Things started getting so crazy that the next thing we heard was that the flights from Europe were being canceled and that many Israelis were stranded in Europe and trying to figure out how to come back to the country. The government finally started bringing all these traveling Israelis home, but all of them were told that from the minute they landed they would have to go directly home and stay in quarantine for 14 days.

Needless to say, many tried to circumvent the rules and leave quarantine (Israelis are notorious for not following rules), only to be picked up by the police and arrested for breaking quarantine instructions. For some reason, when instructing all these returning Israelis that they must stay at home in quarantine for 14 days, no one said anything about what to do with the family members who happened to live in the same house with them, so those family members also ended up in quarantine.

My daughter Simmy said to me, “I don’t think you are going home; they will cancel your flight! You’d better prepare to stay here with me for Pesach!”

I realized that even with the security officials closing everything down, they would make sure that all the flights departed with any and all tourists left in the country — that is how badly they wanted to get rid of us!

So the day after Purim, with my return flight leaving on schedule, I said a sad goodbye to my daughter and grandchildren (who thought they had found a really good way to keep me in Israel longer and were disappointed it did not work) and boarded the plane to go home.

This time, with my gloves on my hands, I entered an airport that looked like a ghost town, and after checking in, I headed to passport control where there were no live people, only machines to identify and authenticate my passport. I boarded my plane home, once again taking the extra time to go through the disinfecting routine.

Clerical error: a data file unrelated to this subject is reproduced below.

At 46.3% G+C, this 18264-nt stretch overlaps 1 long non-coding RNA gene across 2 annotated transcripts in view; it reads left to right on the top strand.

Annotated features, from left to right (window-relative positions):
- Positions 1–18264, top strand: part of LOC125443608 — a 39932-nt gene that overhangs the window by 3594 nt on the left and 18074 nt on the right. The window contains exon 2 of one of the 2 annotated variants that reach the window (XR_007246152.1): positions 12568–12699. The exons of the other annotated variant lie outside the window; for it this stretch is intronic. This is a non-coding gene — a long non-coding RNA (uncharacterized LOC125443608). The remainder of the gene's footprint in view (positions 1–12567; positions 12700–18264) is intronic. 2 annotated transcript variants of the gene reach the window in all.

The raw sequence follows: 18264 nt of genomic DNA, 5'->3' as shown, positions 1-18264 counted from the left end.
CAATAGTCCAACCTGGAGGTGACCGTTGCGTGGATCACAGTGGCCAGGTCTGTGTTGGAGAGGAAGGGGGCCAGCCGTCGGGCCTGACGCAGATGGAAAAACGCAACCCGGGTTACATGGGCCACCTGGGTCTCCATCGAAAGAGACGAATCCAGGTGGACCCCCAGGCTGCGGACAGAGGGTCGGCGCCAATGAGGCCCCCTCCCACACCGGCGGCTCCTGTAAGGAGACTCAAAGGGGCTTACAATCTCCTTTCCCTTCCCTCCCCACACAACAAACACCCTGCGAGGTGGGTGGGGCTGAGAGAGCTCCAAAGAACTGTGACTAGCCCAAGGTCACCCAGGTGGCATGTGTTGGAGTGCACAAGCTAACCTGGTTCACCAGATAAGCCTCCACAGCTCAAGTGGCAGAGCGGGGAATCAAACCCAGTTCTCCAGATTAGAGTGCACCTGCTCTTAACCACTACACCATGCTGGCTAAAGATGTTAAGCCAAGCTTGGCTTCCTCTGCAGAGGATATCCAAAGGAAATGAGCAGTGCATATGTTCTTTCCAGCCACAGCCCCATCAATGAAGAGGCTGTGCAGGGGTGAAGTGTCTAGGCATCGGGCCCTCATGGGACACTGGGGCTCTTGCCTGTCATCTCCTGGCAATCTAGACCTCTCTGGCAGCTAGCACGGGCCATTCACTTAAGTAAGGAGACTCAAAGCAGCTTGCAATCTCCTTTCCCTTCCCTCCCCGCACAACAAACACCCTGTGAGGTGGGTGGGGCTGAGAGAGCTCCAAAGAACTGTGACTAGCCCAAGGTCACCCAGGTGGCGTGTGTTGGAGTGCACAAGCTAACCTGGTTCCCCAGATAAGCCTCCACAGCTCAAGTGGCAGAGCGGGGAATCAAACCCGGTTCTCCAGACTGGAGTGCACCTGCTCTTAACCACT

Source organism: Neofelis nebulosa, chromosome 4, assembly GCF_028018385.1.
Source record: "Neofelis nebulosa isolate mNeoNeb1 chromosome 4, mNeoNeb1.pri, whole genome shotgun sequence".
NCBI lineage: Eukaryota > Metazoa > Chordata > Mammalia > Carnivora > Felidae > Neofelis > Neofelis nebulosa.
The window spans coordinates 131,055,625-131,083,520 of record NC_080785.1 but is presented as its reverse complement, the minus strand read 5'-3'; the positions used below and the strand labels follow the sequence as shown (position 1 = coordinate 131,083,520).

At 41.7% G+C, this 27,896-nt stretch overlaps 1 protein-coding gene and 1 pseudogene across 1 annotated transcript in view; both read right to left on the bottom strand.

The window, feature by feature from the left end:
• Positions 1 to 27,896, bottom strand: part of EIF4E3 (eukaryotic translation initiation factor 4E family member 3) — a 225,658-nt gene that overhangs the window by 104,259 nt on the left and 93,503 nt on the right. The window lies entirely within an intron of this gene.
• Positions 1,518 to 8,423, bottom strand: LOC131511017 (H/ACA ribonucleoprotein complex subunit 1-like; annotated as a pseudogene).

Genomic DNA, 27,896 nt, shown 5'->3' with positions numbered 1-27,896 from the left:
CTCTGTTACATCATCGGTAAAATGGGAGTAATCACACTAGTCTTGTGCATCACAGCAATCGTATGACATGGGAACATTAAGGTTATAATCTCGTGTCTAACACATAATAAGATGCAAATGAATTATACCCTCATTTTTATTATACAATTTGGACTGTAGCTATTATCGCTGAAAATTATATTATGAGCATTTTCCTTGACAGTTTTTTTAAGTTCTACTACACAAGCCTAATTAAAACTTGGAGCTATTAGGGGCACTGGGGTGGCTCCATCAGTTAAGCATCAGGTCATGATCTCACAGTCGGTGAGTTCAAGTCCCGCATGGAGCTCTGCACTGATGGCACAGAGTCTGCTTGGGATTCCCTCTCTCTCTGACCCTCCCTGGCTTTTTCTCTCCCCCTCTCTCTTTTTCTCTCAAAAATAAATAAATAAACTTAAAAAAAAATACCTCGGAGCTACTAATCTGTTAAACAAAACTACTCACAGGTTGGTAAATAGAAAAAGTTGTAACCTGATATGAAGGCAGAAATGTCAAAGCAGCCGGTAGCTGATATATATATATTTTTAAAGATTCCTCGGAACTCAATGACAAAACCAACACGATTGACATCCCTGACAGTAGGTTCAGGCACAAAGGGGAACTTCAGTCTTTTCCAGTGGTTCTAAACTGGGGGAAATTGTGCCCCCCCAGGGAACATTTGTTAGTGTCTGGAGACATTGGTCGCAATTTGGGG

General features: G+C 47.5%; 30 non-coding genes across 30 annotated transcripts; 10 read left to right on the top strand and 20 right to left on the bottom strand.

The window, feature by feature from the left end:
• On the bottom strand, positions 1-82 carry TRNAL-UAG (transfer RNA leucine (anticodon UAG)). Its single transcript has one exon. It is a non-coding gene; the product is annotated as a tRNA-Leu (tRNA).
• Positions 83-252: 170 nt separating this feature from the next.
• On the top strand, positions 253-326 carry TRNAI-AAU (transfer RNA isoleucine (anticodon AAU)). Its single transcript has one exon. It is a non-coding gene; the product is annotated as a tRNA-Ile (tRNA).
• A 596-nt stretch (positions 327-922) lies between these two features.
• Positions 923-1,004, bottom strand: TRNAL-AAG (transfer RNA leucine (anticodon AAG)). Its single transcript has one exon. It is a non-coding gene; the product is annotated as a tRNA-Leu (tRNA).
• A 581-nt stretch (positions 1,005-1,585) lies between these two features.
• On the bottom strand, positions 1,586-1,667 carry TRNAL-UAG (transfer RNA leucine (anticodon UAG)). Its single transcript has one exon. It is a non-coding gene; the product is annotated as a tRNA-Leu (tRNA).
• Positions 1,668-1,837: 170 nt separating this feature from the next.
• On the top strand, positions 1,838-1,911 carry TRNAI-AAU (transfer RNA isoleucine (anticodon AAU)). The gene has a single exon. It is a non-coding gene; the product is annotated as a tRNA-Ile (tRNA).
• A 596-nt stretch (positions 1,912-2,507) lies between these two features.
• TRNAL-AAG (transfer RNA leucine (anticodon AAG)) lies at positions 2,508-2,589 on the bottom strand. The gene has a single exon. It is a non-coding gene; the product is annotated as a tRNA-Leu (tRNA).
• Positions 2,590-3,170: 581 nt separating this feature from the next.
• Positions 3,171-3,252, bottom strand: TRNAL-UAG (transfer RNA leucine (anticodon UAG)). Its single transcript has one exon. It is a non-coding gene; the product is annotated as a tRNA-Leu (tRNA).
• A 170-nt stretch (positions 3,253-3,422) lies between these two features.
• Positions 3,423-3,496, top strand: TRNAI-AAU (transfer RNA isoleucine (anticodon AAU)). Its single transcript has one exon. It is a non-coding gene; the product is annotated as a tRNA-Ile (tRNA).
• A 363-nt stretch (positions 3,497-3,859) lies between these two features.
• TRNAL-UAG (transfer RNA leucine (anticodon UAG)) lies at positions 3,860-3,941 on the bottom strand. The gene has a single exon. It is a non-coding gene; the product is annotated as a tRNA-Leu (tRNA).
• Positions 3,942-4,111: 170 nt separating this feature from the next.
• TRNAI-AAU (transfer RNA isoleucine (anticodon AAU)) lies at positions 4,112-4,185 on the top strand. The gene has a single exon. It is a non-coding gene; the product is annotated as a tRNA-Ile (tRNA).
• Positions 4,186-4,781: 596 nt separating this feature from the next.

This time around though, although only a week later, there were obvious changes in place. First off, all the flight attendants and security people both on and off the plane were wearing face masks and gloves. They served the food and put everything away, changing gloves as they went, and disinfecting different areas, including the doors of the plane and bathrooms, throughout the entire trip.

In JFK, it was practically a ghost town, too, and less than a five-minute wait to get through passport control and into the baggage area — mind-boggling! A five-minute wait at passport control was something you could only dream about—and here I was living my “dream” when I least expected it. All passport security personnel were wearing face masks and gloves, another sign of the change in serious consideration of coronavirus protection.

Back at home, as Costco and the other stores have been cleaned out of toilet paper, paper towels, disinfectant wipes, as well as chicken and other supplies, as if all will disappear if it is not bought immediately, I realized that because of my trip, I shopped before I left and have plenty of those supplies in my garage, including my meat order for Pesach. I guess I was more prepared than I even realized!

It’s all absolutely surreal. Wishing everyone good health, and hoping that Israel finalizes the COVID-19 vaccine quickly so we can go back to normal!

Anessa Cohen lives in Cedarhurst and is a licensed real-estate broker (Anessa V Cohen Realty) and a licensed N.Y.S. loan officer (FM Home Loans) with over 20 years of experience offering full-service residential, commercial, and management real-estate services as well as mortgage services. She can be reached at 516-569-5007 or via her website, www.AVCrealty.com. Readers are encouraged to send questions or comments to anessa@AVCrealty.com.